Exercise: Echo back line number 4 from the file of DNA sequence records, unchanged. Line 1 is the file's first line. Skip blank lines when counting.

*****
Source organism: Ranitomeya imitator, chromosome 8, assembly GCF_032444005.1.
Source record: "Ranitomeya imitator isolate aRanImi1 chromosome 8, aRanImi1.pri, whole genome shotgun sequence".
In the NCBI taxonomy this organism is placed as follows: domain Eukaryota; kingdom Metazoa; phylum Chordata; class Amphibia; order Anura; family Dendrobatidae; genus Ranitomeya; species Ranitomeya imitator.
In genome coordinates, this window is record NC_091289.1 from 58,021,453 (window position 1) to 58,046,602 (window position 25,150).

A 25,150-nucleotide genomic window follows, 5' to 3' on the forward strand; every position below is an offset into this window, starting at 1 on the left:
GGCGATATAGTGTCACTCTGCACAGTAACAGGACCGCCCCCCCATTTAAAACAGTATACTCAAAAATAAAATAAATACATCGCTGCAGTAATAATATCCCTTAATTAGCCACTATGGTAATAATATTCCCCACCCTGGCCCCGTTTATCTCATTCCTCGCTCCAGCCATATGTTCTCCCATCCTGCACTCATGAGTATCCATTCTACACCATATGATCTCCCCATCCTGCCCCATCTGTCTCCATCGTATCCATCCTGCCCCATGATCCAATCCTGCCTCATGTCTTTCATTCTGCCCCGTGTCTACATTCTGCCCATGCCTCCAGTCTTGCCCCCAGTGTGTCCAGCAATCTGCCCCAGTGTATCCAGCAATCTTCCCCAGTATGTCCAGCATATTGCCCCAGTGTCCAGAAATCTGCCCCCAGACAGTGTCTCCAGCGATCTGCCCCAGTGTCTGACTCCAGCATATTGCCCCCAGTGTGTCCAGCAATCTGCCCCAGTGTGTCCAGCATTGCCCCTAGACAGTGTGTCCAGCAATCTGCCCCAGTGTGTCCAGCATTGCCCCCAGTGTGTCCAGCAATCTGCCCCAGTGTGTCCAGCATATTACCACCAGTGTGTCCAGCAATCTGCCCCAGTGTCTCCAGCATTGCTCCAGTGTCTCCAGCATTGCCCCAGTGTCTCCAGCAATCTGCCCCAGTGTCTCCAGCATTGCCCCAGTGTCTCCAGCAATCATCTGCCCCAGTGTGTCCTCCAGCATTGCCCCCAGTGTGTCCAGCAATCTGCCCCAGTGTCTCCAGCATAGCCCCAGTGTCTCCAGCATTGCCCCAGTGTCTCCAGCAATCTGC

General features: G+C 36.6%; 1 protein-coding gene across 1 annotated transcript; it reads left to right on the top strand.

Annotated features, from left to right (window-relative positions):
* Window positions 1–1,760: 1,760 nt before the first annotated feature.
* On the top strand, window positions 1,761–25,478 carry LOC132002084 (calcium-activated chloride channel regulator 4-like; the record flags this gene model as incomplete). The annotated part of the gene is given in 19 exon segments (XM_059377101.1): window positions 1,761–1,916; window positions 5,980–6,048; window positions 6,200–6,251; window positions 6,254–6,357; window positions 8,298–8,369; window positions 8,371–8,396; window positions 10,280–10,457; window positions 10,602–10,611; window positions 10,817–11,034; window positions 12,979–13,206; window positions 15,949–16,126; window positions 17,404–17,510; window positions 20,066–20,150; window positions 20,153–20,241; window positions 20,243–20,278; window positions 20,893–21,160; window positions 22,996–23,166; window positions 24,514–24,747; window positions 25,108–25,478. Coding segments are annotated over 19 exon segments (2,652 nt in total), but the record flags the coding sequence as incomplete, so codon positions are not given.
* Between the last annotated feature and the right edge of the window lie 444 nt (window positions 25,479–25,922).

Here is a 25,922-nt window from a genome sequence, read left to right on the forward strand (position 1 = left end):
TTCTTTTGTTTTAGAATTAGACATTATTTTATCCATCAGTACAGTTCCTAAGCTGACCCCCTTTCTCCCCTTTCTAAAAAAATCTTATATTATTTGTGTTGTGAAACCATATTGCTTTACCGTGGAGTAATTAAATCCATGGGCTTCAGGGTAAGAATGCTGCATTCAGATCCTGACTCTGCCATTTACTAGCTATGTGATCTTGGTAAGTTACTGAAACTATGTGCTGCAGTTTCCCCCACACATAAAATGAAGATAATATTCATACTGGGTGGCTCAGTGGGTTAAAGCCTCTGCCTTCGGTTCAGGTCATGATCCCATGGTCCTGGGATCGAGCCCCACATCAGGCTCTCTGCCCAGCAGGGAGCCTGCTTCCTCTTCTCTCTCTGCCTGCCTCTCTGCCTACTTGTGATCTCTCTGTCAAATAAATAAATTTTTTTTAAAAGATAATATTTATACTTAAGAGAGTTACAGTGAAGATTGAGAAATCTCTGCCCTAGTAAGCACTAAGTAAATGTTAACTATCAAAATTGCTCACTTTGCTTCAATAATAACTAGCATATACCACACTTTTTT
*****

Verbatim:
In genome coordinates, this window is record NC_091289.1 from 58,021,453 (window position 1) to 58,046,602 (window position 25,150).